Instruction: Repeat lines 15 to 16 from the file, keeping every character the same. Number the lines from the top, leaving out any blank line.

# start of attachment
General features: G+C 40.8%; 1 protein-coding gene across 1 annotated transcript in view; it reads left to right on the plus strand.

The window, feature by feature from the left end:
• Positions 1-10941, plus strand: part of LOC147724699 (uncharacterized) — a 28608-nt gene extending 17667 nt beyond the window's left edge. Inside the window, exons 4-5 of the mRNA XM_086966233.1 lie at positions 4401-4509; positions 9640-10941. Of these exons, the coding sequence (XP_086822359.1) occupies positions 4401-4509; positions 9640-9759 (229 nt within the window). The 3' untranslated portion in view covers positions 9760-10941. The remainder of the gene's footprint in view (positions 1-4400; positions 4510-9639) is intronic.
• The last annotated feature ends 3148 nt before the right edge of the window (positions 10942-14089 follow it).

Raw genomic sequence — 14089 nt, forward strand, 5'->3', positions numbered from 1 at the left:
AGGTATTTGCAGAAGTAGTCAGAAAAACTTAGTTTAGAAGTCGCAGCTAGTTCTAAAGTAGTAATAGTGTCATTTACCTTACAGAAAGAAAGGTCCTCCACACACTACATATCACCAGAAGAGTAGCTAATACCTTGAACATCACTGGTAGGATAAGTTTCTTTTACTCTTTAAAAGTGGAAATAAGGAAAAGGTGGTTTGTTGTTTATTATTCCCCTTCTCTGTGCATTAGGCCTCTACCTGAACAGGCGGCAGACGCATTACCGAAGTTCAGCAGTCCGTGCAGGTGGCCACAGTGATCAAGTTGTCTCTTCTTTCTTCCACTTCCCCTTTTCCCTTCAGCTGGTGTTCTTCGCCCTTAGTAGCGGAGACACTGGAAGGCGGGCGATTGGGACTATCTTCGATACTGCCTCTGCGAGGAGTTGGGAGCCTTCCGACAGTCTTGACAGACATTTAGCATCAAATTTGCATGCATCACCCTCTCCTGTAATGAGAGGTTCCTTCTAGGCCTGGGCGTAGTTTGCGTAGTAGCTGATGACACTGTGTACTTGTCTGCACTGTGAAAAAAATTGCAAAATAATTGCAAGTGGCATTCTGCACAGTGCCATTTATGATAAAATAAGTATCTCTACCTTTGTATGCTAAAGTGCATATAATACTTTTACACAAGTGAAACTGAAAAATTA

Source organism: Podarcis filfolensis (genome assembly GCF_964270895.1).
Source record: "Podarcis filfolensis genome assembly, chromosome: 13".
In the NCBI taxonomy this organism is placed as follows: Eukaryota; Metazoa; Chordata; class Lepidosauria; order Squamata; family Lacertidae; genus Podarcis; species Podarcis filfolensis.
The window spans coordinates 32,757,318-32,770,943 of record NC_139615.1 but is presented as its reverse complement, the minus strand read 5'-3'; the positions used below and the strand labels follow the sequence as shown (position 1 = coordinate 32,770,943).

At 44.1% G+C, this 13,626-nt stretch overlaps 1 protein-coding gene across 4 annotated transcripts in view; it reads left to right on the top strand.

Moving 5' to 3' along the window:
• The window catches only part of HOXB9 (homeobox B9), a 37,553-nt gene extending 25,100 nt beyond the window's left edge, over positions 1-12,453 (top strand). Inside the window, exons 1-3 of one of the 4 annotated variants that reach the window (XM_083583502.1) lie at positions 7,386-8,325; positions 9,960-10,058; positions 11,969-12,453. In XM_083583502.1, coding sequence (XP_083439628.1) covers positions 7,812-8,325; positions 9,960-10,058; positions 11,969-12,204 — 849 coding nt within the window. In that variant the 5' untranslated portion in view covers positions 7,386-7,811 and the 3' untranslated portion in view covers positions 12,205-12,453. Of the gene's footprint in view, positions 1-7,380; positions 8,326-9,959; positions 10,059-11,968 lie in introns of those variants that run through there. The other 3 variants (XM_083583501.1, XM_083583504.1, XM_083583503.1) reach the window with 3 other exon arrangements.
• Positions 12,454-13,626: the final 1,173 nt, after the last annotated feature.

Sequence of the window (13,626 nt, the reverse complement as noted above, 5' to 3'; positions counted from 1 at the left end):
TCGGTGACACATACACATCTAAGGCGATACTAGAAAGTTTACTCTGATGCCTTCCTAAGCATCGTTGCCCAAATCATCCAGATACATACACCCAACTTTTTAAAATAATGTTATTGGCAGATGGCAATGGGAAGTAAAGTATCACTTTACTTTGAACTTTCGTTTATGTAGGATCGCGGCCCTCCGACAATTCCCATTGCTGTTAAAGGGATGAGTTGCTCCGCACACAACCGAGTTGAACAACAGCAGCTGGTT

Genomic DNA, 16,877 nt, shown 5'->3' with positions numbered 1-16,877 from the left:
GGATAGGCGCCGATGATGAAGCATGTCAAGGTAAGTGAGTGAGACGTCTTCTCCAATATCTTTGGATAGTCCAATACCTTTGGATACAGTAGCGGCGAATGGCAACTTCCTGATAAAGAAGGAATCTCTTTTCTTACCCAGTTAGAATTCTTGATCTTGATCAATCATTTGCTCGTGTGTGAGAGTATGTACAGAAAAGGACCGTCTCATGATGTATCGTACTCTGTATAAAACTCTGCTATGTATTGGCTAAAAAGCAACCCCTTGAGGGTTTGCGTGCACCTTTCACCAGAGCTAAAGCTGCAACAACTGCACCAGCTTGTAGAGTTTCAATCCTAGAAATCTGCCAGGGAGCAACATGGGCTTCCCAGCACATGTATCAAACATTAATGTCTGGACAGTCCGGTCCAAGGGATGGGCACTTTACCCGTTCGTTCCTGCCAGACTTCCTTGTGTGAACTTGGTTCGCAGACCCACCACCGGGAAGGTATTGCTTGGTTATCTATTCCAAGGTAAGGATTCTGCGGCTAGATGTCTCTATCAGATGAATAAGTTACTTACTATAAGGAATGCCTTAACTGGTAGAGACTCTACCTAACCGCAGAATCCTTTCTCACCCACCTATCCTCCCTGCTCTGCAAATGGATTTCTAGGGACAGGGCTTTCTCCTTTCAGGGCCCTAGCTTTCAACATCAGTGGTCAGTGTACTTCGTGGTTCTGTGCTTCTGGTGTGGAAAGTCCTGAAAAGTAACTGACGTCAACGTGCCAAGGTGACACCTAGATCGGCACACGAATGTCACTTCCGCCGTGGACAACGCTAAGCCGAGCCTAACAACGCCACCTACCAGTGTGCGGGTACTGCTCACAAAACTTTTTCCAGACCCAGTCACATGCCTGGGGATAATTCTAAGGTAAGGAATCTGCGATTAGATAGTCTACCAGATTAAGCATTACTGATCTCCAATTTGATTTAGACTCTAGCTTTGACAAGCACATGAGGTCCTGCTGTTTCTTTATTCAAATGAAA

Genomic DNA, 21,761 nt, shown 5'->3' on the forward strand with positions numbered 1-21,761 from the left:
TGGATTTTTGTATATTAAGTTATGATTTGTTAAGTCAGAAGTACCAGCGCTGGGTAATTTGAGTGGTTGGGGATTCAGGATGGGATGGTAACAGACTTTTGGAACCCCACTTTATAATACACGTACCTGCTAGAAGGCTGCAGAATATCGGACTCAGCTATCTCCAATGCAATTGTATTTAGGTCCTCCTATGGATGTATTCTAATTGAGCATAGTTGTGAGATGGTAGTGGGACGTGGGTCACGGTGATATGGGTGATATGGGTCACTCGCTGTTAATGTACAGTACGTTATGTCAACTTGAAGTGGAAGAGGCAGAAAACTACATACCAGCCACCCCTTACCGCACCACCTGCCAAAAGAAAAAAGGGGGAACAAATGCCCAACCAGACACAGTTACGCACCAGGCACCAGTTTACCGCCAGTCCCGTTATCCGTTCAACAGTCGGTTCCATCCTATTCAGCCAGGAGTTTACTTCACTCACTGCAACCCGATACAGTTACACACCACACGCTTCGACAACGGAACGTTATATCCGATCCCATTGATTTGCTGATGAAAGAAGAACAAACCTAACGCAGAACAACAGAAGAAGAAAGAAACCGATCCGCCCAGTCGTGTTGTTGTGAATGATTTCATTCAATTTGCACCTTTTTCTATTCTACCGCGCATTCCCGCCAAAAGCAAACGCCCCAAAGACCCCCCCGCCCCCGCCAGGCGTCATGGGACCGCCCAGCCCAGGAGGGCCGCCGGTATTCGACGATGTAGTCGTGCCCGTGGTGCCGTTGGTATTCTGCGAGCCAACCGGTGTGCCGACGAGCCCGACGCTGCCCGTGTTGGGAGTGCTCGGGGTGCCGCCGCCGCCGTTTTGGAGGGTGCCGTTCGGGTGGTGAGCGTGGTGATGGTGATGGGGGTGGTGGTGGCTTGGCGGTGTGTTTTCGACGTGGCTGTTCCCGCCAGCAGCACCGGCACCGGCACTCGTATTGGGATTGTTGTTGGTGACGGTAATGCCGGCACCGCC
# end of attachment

Sequence of the window (13,626 nt, the reverse complement as noted above, 5' to 3'; positions counted from 1 at the left end):
TCGGTGACACATACACATCTAAGGCGATACTAGAAAGTTTACTCTGATGCCTTCCTAAGCATCGTTGCCCAAATCATCCAGATACATACACCCAACTTTTTAAAATAATGTTATTGGCAGATGGCAATGGGAAGTAAAGTATCACTTTACTTTGAACTTTCGTTTATGTAGGATCGCGGCCCTCCGACAATTCCCATTGCTGTTAAAGGGATGAGTTGCTCCGCACACAACCGAGTTGAACAACAGCAGCTGGTT